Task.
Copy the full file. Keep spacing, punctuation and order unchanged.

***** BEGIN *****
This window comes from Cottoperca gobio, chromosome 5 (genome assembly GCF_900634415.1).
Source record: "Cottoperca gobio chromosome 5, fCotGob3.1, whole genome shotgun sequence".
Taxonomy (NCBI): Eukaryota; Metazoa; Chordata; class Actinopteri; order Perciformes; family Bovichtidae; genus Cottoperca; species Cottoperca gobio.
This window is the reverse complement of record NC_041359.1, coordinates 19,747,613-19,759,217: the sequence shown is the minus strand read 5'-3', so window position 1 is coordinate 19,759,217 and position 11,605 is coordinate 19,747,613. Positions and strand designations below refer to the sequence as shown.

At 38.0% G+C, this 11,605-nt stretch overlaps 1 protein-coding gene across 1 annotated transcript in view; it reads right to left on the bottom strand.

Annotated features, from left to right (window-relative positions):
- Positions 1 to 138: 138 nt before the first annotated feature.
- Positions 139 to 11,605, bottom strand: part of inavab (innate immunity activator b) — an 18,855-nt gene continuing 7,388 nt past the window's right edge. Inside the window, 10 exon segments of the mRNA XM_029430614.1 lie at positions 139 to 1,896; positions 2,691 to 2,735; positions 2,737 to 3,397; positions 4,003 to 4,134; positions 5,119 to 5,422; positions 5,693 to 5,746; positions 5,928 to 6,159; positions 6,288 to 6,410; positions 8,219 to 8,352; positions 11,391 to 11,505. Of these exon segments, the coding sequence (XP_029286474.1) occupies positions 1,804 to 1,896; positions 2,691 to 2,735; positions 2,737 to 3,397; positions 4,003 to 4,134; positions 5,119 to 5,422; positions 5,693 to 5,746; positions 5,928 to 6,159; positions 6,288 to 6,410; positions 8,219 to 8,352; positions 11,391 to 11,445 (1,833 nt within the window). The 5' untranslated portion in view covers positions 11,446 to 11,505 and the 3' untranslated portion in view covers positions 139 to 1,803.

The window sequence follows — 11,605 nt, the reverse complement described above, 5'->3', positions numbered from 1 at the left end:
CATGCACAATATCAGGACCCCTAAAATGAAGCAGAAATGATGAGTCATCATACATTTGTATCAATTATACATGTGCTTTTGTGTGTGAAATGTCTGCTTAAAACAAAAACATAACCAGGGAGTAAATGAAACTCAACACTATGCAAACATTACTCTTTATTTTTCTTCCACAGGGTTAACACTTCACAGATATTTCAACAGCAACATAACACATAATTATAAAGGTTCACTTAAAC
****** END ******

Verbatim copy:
This window comes from Cottoperca gobio, chromosome 5 (genome assembly GCF_900634415.1).
Source record: "Cottoperca gobio chromosome 5, fCotGob3.1, whole genome shotgun sequence".
Taxonomy (NCBI): Eukaryota; Metazoa; Chordata; class Actinopteri; order Perciformes; family Bovichtidae; genus Cottoperca; species Cottoperca gobio.
This window is the reverse complement of record NC_041359.1, coordinates 19,747,613-19,759,217: the sequence shown is the minus strand read 5'-3', so window position 1 is coordinate 19,759,217 and position 11,605 is coordinate 19,747,613. Positions and strand designations below refer to the sequence as shown.

At 38.0% G+C, this 11,605-nt stretch overlaps 1 protein-coding gene across 1 annotated transcript in view; it reads right to left on the bottom strand.

Annotated features, from left to right (window-relative positions):
- Positions 1 to 138: 138 nt before the first annotated feature.
- Positions 139 to 11,605, bottom strand: part of inavab (innate immunity activator b) — an 18,855-nt gene continuing 7,388 nt past the window's right edge. Inside the window, 10 exon segments of the mRNA XM_029430614.1 lie at positions 139 to 1,896; positions 2,691 to 2,735; positions 2,737 to 3,397; positions 4,003 to 4,134; positions 5,119 to 5,422; positions 5,693 to 5,746; positions 5,928 to 6,159; positions 6,288 to 6,410; positions 8,219 to 8,352; positions 11,391 to 11,505. Of these exon segments, the coding sequence (XP_029286474.1) occupies positions 1,804 to 1,896; positions 2,691 to 2,735; positions 2,737 to 3,397; positions 4,003 to 4,134; positions 5,119 to 5,422; positions 5,693 to 5,746; positions 5,928 to 6,159; positions 6,288 to 6,410; positions 8,219 to 8,352; positions 11,391 to 11,445 (1,833 nt within the window). The 5' untranslated portion in view covers positions 11,446 to 11,505 and the 3' untranslated portion in view covers positions 139 to 1,803.

The window sequence follows — 11,605 nt, the reverse complement described above, 5'->3', positions numbered from 1 at the left end:
CATGCACAATATCAGGACCCCTAAAATGAAGCAGAAATGATGAGTCATCATACATTTGTATCAATTATACATGTGCTTTTGTGTGTGAAATGTCTGCTTAAAACAAAAACATAACCAGGGAGTAAATGAAACTCAACACTATGCAAACATTACTCTTTATTTTTCTTCCACAGGGTTAACACTTCACAGATATTTCAACAGCAACATAACACATAATTATAAAGGTTCACTTAAAC